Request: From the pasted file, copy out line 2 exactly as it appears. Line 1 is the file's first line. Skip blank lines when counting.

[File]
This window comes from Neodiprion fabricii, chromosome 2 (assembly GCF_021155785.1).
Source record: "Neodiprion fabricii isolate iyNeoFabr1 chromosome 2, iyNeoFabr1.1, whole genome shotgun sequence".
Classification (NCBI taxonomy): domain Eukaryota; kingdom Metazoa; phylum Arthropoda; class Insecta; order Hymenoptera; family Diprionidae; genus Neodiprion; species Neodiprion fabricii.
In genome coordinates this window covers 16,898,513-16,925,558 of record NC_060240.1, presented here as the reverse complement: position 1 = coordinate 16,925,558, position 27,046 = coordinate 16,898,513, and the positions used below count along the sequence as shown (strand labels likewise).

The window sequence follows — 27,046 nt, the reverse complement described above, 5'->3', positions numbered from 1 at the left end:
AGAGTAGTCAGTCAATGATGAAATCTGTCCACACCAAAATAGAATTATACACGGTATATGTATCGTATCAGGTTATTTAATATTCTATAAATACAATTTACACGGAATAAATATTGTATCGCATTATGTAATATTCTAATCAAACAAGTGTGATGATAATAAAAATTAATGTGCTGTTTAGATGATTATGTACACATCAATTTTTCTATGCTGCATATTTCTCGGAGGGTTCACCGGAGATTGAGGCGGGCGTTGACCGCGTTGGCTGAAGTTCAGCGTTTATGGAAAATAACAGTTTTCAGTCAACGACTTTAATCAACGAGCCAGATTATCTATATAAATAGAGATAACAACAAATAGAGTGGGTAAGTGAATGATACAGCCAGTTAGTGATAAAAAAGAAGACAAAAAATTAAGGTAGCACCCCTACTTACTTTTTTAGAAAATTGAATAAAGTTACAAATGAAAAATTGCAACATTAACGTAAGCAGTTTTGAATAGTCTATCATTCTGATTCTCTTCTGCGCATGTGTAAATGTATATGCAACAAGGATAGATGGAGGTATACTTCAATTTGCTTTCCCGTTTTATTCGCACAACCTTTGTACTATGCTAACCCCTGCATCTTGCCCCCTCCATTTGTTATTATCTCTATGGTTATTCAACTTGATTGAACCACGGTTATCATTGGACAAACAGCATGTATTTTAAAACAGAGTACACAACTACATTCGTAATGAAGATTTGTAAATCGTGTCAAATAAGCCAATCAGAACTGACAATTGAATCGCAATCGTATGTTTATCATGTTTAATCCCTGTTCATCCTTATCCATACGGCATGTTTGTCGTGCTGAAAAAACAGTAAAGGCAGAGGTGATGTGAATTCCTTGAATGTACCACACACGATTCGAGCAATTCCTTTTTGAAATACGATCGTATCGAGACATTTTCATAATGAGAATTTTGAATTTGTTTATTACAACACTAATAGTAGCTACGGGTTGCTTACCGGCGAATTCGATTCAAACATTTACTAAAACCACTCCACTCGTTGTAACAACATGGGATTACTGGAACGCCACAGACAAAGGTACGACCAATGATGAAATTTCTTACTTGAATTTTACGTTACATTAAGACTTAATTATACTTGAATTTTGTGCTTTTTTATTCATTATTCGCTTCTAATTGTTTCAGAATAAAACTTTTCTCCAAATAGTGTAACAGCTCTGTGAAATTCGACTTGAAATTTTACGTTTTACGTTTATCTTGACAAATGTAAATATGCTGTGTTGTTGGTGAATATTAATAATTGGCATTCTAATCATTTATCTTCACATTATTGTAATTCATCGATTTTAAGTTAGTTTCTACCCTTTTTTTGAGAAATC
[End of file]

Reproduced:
Source record: "Neodiprion fabricii isolate iyNeoFabr1 chromosome 2, iyNeoFabr1.1, whole genome shotgun sequence".